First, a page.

Psoriasis is a common chronic inflammatory disease affecting a diverse patient population, yet epidemiological and clinical data related to psoriasis in patients with skin of color are sparse. The Hispanic ethnic group includes a broad range of skin types and cultures. Prevalence of psoriasis in a Hispanic population has been reported as lower than in a white population1; however, these data may be influenced by the finding that Hispanic patients are less likely to see a dermatologist when they have skin problems.2 In addition, socioeconomic disparities and cultural variations among racial/ethnic groups may contribute to differences in access to care and thresholds for seeking care,3 leading to a tendency for more severe disease in skin of color and Hispanic ethnic groups.4,5 Greater impairments in health-related quality of life have been reported in patients with skin of color and Hispanic racial/ethnic groups compared to white patients, independent of psoriasis severity.4,6 Postinflammatory pigment alteration at the sites of resolving lesions, a common clinical feature in skin of color, may contribute to the impact of psoriasis on quality of life in patients with skin of color. Psoriasis in darker skin types also can present diagnostic challenges due to overlapping features with other papulosquamous disorders and less conspicuous erythema.7
We present a post hoc analysis of the treatment of moderate to severe psoriasis with a novel fixed-combination halobetasol propionate (HP) 0.01%–tazarotene (TAZ) 0.045% lotion in a Hispanic patient population. Historically, clinical trials for psoriasis have enrolled low proportions of Hispanic patients and other patients with skin of color; in this analysis, the Hispanic population (115/418) represented 28% of the total study population and provided valuable insights.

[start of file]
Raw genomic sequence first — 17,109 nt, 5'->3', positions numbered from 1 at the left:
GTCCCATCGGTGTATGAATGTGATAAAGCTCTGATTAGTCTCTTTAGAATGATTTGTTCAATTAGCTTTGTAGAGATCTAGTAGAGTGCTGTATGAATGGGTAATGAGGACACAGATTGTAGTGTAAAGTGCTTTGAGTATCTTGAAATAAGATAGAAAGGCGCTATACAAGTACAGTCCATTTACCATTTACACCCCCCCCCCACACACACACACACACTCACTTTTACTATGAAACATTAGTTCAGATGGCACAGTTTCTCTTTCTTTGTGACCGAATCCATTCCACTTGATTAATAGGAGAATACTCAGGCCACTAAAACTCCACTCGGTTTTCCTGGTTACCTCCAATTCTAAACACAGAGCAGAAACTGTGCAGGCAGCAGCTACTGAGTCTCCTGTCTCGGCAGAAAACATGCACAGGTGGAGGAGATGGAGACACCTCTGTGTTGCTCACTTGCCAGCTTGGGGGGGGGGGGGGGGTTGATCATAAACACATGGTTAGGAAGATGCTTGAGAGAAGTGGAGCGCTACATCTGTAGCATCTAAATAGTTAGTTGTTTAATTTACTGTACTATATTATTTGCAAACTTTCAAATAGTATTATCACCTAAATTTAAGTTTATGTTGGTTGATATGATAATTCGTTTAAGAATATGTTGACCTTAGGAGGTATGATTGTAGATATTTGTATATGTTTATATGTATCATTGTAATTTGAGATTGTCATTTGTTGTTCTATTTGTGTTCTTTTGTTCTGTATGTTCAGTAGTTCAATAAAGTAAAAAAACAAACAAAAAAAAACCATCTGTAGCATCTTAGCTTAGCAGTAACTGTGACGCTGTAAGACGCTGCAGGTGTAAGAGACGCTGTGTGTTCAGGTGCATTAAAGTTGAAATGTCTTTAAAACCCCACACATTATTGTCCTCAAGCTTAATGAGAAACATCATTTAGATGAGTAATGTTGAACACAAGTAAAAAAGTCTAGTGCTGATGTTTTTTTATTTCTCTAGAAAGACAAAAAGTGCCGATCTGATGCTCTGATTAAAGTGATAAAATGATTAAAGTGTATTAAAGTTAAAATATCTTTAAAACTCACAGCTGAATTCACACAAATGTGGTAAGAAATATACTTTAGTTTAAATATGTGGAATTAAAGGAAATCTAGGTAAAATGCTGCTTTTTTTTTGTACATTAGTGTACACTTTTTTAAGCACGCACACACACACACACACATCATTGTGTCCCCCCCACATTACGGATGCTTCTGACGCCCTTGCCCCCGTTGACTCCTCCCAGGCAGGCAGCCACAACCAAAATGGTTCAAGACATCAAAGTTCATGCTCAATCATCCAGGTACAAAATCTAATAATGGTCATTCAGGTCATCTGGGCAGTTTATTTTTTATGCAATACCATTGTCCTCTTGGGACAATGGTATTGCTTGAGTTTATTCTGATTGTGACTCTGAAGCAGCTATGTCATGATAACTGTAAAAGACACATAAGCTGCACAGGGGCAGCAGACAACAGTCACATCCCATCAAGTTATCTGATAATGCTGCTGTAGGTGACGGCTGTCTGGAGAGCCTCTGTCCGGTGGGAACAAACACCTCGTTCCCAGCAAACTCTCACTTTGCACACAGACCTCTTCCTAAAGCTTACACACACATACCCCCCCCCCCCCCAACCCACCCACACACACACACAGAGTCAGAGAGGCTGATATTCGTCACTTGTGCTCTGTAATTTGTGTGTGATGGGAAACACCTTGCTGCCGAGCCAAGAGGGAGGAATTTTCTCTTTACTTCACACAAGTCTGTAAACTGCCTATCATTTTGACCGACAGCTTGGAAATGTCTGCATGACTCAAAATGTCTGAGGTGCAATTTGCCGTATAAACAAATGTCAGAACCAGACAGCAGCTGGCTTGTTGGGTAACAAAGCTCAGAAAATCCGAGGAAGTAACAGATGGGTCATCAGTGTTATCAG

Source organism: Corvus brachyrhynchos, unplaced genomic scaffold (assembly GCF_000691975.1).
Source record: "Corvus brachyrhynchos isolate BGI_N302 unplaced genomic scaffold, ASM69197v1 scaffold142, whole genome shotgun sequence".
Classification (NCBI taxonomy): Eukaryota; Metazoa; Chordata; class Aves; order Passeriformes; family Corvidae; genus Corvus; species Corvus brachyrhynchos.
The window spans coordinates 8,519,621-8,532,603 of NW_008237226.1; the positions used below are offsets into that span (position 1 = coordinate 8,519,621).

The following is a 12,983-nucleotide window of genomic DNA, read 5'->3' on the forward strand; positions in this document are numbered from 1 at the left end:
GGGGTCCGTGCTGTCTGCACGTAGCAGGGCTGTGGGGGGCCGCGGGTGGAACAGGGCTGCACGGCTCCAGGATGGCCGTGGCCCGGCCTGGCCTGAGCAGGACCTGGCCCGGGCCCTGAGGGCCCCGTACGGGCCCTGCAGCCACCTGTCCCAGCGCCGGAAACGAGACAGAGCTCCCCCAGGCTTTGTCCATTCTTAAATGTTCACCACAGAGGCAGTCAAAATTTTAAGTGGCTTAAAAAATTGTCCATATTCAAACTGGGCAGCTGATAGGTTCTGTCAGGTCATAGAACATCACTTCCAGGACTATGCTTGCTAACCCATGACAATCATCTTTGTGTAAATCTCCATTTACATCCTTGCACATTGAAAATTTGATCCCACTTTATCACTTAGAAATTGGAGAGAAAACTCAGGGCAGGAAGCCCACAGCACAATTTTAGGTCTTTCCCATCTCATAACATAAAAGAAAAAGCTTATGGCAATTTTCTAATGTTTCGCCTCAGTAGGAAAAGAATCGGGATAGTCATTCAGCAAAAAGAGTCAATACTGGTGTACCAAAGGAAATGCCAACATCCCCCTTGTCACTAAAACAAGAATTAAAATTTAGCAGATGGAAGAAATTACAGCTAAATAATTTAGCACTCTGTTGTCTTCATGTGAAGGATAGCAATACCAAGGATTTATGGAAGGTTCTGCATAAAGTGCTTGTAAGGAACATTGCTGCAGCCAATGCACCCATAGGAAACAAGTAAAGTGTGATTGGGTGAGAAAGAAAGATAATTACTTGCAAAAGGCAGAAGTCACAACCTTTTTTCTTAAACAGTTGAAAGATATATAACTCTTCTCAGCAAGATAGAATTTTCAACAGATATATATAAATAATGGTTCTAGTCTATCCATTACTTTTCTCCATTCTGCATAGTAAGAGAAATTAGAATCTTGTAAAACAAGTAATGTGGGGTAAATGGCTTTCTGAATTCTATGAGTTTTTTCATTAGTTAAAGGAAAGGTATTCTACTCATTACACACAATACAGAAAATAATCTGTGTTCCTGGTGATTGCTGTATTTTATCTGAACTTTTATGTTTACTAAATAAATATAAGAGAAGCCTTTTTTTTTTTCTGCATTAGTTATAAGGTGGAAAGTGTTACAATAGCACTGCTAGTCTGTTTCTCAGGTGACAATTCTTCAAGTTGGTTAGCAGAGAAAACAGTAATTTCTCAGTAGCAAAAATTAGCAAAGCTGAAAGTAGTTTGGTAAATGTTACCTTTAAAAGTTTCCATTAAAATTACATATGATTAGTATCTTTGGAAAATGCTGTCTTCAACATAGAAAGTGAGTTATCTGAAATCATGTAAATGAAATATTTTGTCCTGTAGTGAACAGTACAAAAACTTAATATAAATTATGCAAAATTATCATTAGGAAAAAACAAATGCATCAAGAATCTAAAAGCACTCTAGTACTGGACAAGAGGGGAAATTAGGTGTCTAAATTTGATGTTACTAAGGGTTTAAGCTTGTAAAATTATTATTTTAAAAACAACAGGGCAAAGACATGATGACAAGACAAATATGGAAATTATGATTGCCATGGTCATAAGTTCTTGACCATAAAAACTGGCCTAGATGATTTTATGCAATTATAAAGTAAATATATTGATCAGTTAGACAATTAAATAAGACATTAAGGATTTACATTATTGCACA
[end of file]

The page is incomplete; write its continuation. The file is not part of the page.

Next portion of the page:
Two phase 3 randomized controlled trials were conducted to demonstrate the efficacy and safety of HP/TAZ lotion. Patients with a clinical diagnosis of moderate or severe localized psoriasis (N=418) were randomized to receive HP/TAZ lotion or vehicle (2:1 ratio) once daily for 8 weeks with a 4-week posttreatment follow-up.8,9 A post hoc analysis was conducted on data of the self-identified Hispanic population.
Efficacy assessments included treatment success (at least a 2-grade improvement from baseline in the investigator global assessment [IGA] and a score of clear or almost clear) and impact on individual signs of psoriasis (at least a 2-grade improvement in erythema, plaque elevation, and scaling) at the target lesion. In addition, reduction in body surface area (BSA) was recorded, and an IGA×BSA score was calculated by multiplying IGA by BSA at each timepoint for each individual patient. A clinically meaningful improvement in disease severity (percentage of patients achieving a 75% reduction in IGA×BSA [IGA×BSA-75]) also was calculated.
Information on reported and observed adverse events (AEs) was obtained at each visit. The safety population included 112 participants (76 in the HP/TAZ group and 36 in the vehicle group).
The statistical and analytical plan is detailed elsewhere9 and relevant to this post hoc analysis. No statistical analysis was carried out to compare data in the Hispanic population with either the overall study population or the non-Hispanic population.
Overall, 115 Hispanic patients (27.5%) were enrolled (eFigure). Patients had a mean (standard deviation [SD]) age of 46.7 (13.12) years, and more than two-thirds were male (n=80, 69.6%).
Overall completion rates (80.0%) for Hispanic patients were similar to those in the overall study population, though there were more discontinuations in the vehicle group. The main reasons for treatment discontinuation among Hispanic patients were participant request (n=8, 7.0%), lost to follow-up (n=8, 7.0%), and AEs (n=4, 3.5%). Hispanic patients in this study had more severe disease—18.3% (n=21) had an IGA score of 4 compared to 13.5% (n=41) of non-Hispanic patients—and more severe erythema (19.1% vs 9.6%), plaque elevation (20.0% vs 10.2%), and scaling (15.7% vs 12.9%) compared to the non-Hispanic populations (Table).